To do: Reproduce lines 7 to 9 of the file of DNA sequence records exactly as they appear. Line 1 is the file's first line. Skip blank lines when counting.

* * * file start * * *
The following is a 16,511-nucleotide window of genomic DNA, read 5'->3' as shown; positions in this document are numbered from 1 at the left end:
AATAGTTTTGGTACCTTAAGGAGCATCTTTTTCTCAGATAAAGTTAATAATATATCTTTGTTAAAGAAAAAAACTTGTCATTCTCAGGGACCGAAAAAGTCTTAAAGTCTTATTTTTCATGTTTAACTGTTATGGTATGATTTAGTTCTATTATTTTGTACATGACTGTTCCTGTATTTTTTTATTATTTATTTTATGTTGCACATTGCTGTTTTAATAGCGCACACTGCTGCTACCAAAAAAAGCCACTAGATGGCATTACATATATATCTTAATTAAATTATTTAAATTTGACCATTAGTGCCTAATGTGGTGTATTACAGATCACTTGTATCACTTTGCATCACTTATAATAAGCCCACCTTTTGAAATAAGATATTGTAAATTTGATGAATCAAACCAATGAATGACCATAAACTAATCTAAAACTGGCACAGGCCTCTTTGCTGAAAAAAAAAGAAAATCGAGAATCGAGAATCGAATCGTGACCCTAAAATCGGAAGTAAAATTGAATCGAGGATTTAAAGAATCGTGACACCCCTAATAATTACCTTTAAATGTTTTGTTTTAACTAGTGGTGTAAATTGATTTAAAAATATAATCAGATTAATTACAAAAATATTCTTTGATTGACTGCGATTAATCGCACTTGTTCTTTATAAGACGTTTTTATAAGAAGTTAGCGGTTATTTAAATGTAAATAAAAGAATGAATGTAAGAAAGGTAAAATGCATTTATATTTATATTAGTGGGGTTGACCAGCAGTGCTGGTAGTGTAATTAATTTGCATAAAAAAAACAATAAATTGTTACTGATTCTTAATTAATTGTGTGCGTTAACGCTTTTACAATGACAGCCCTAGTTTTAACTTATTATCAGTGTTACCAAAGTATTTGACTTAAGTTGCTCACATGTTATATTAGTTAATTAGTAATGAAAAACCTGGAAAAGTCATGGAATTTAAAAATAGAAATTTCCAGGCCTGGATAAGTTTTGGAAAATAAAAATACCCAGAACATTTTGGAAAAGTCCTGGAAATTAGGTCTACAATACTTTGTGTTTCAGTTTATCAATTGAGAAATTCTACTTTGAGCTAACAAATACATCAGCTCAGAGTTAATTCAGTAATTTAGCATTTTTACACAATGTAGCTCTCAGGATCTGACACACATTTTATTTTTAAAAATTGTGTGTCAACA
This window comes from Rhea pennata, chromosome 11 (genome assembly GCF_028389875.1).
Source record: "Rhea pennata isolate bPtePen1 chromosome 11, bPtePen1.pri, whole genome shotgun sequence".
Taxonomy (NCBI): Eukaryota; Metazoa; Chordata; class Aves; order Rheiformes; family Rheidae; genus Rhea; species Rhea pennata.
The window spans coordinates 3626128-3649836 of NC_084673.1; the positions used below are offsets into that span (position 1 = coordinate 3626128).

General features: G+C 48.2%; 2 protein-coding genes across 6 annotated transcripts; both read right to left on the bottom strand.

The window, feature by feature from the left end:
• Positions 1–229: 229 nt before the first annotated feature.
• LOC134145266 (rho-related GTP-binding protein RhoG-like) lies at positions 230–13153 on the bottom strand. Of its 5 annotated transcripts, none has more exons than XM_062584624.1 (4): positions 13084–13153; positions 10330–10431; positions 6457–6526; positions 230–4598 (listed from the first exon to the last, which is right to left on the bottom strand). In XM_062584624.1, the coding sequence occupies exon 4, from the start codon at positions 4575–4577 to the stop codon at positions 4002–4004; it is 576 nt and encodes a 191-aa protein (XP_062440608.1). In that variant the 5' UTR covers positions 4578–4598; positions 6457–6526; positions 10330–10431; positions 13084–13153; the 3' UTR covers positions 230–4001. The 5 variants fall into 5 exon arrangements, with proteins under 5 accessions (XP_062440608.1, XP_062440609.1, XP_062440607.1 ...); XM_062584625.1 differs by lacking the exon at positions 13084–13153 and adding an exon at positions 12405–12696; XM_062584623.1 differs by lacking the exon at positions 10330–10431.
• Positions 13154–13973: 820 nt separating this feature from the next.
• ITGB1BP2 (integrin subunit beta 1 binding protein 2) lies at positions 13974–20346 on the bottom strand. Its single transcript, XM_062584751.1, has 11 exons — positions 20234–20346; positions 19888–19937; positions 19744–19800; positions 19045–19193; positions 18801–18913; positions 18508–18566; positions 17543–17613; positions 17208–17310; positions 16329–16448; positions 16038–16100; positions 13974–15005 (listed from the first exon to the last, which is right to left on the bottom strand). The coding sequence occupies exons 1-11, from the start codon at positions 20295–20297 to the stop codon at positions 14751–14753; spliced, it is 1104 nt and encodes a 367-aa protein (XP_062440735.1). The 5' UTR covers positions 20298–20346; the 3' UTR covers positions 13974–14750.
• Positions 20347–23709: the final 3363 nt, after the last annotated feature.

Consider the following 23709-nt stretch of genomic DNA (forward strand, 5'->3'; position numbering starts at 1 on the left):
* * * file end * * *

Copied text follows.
General features: G+C 48.2%; 2 protein-coding genes across 6 annotated transcripts; both read right to left on the bottom strand.

The window, feature by feature from the left end:
• Positions 1–229: 229 nt before the first annotated feature.